Support
Subscribe
Subscribe to BirdNote

Sign up to receive a weekly email preview of the following week's shows!

Sign Up
Support BirdNote

Help BirdNote tell more stories, reach more people, and inspire action.

DONATE

You are here

How a Bird Came to Look Like a Caterpillar

In nature, one way to avoid being eaten is to look like something you’re not
© David Santiago View Large

The Cinereous Mourner is a small, ashy-gray bird that lives in the forest understory of the Amazon Basin. And it’s taking mimicry to the next level: when viewed from above, lying alone in its cup-shaped nest, its chick is a near match to a highly toxic caterpillar — one that snakes and monkeys won’t eat. The chick even waves its head like a caterpillar, increasing the illusion.
This show is made possible by Jim and Birte Falconer of Seattle, Idie Ulsh, and the Horizons Foundation.

Full Transcript

Transcript: 

BirdNote®

How a Bird Came to Look Like a Caterpillar

Written by Bob Sundstrom

This is BirdNote.

[Amazon nature ambient]

In nature, one way to avoid being eaten is to look like something you’re not—ideally, something that tastes really awful — or that might even kill you.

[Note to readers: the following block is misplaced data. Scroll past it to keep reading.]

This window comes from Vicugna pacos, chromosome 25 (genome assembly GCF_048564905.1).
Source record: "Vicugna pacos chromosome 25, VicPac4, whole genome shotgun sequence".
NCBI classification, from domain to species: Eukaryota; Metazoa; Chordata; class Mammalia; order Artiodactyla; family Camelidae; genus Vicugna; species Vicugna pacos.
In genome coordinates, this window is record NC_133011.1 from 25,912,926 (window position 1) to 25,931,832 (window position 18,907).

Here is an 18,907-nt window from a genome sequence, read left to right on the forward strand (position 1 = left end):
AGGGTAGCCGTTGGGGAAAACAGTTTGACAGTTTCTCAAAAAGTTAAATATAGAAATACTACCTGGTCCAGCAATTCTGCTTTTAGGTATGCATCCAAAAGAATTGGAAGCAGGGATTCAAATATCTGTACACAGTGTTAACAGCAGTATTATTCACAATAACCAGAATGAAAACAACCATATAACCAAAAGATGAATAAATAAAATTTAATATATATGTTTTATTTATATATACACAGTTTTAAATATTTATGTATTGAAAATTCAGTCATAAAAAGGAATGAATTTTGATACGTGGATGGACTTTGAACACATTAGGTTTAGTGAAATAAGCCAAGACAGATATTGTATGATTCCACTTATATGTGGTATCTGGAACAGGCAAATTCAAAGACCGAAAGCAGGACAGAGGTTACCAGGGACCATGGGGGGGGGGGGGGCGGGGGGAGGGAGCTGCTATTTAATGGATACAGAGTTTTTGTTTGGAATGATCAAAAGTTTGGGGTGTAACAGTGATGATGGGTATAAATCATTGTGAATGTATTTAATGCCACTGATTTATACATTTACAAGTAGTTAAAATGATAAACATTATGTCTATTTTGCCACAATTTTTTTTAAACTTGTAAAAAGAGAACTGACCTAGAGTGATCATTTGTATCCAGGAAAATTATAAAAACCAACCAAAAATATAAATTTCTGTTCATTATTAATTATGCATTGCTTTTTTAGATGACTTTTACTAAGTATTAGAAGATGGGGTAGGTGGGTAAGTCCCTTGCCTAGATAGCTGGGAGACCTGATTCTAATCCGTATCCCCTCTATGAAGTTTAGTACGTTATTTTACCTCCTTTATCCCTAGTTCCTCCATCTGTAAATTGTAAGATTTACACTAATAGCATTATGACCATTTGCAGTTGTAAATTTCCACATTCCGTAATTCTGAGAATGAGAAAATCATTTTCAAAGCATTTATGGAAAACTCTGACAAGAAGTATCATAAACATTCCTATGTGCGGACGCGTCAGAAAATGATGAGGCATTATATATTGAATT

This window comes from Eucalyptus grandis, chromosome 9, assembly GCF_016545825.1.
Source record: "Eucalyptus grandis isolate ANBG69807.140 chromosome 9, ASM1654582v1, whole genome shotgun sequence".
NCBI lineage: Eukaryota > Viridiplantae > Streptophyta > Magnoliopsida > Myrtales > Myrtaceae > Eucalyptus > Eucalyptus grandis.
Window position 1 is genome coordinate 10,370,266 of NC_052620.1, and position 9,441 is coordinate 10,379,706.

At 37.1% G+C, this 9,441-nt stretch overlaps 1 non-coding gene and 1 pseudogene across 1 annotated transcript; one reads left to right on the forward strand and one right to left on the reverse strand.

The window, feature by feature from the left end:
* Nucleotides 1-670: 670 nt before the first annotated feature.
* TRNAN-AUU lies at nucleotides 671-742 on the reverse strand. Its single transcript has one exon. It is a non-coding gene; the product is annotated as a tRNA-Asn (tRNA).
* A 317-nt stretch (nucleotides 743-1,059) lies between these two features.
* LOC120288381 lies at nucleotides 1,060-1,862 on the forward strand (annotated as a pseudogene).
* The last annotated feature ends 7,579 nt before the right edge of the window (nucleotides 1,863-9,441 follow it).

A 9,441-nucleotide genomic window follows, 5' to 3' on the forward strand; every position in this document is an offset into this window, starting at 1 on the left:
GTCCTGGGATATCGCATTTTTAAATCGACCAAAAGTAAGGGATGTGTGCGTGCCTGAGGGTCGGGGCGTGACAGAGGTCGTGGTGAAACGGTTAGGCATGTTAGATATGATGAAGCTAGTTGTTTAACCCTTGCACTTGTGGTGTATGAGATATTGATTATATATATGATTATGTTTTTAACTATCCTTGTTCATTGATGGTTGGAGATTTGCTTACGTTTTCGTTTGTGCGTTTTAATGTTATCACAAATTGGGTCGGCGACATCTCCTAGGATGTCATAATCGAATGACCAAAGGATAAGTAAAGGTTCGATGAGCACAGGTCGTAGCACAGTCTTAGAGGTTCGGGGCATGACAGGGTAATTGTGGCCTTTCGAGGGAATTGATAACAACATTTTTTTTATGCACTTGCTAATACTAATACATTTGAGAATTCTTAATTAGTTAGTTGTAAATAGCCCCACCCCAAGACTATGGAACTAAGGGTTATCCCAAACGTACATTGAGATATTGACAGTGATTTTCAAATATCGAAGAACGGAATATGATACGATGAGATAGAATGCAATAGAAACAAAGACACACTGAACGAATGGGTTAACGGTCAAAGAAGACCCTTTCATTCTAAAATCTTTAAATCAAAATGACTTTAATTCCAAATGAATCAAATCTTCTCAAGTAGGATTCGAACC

Science calls this (pron: BATES-ee-an) Batesian mimicry, named for a 19th century naturalist. Bates found that some perfectly edible butterflies had evolved color patterns that mimic those of toxic butterflies, which predators avoid.

Well, these butterflies are not alone.

The Cinereous Mourner is a small, ashy-gray bird that lives in the forest understory of the Amazon Basin. And it’s taking mimicry to the next level: its chick looks like a poisonous caterpillar!

[Cinereous Mourner call, https://macaulaylibrary.org/asset/98606, 0.10-.14]

The chick is covered in vivid orange feathers punctuated with black dots. Lying alone in its cup-shaped nest, it’s a near match to a highly toxic caterpillar — one that snakes and monkeys won’t eat. The chick even waves its head like a caterpillar, increasing the illusion.

Cinereous Mourners live in an area where many birds’ nestlings are routinely lost to predators—and this may explain how a bird wound up dressed as a deadly caterpillar.

 [Cinereous Mourner call, https://macaulaylibrary.org/asset/98606, 0.10-.14]

For BirdNote, I’m Michael Stein.

This show is made possible by Jim and Birte Falconer of Seattle, Idie Ulsh, and the Horizons Foundation.

###
 
Bird sounds provided by The Macaulay Library of Natural Sounds at the Cornell Lab of Ornithology, Ithaca, New York. Recorded by ML 225024 B. Oshea and ML 98606 D Finch.
BirdNote’s theme music composed and played by Nancy Rumbel and John Kessler.
Producer: John Kessler; Managing Producer: Jason Saul; Editor: Ashley Ahearn; Associate Producer: Ellen Blackstone; Assistant Producer: Mark Bramhill.
© 2019 Tune In to Nature.org   March 2019   Narrator: Michael Stein
 
ID# LANHYP-01-2019-03-13    LANHYP-01

REFERENCES

https://www.ncbi.nlm.nih.gov/pubmed/25560558

About the nestling
https://www.newscientist.com/article/dn26689-zoologger-the-bird-that-mim...

Sights & Sounds

Related topics:

Related field notes:

Home
Shows
Galleries
More